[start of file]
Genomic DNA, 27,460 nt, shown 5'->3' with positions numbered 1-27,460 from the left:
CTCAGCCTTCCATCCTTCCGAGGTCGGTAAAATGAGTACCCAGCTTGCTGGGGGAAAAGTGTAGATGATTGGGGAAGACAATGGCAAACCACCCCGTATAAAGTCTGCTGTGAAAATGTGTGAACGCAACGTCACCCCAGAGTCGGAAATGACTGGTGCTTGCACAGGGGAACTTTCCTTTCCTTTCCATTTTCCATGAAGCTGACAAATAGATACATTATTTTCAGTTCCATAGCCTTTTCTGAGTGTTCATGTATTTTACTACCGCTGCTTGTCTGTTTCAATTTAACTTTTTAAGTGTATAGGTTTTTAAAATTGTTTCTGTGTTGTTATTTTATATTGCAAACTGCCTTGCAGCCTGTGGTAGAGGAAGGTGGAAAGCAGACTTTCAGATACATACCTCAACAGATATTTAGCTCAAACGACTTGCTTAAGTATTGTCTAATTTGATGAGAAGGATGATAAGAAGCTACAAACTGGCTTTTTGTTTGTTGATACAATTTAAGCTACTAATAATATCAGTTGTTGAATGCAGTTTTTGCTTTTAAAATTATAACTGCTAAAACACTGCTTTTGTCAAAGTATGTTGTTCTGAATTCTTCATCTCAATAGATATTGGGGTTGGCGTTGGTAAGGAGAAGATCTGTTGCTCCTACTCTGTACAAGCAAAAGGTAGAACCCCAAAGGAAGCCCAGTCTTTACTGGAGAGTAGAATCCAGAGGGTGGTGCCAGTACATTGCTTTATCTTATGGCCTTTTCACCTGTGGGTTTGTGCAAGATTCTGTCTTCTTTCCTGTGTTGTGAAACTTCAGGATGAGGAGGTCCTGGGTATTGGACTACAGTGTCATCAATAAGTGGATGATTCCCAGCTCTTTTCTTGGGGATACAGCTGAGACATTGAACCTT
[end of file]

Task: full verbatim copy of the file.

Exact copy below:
Genomic DNA, 27,460 nt, shown 5'->3' with positions numbered 1-27,460 from the left:
CTCAGCCTTCCATCCTTCCGAGGTCGGTAAAATGAGTACCCAGCTTGCTGGGGGAAAAGTGTAGATGATTGGGGAAGACAATGGCAAACCACCCCGTATAAAGTCTGCTGTGAAAATGTGTGAACGCAACGTCACCCCAGAGTCGGAAATGACTGGTGCTTGCACAGGGGAACTTTCCTTTCCTTTCCATTTTCCATGAAGCTGACAAATAGATACATTATTTTCAGTTCCATAGCCTTTTCTGAGTGTTCATGTATTTTACTACCGCTGCTTGTCTGTTTCAATTTAACTTTTTAAGTGTATAGGTTTTTAAAATTGTTTCTGTGTTGTTATTTTATATTGCAAACTGCCTTGCAGCCTGTGGTAGAGGAAGGTGGAAAGCAGACTTTCAGATACATACCTCAACAGATATTTAGCTCAAACGACTTGCTTAAGTATTGTCTAATTTGATGAGAAGGATGATAAGAAGCTACAAACTGGCTTTTTGTTTGTTGATACAATTTAAGCTACTAATAATATCAGTTGTTGAATGCAGTTTTTGCTTTTAAAATTATAACTGCTAAAACACTGCTTTTGTCAAAGTATGTTGTTCTGAATTCTTCATCTCAATAGATATTGGGGTTGGCGTTGGTAAGGAGAAGATCTGTTGCTCCTACTCTGTACAAGCAAAAGGTAGAACCCCAAAGGAAGCCCAGTCTTTACTGGAGAGTAGAATCCAGAGGGTGGTGCCAGTACATTGCTTTATCTTATGGCCTTTTCACCTGTGGGTTTGTGCAAGATTCTGTCTTCTTTCCTGTGTTGTGAAACTTCAGGATGAGGAGGTCCTGGGTATTGGACTACAGTGTCATCAATAAGTGGATGATTCCCAGCTCTTTTCTTGGGGATACAGCTGAGACATTGAACCTT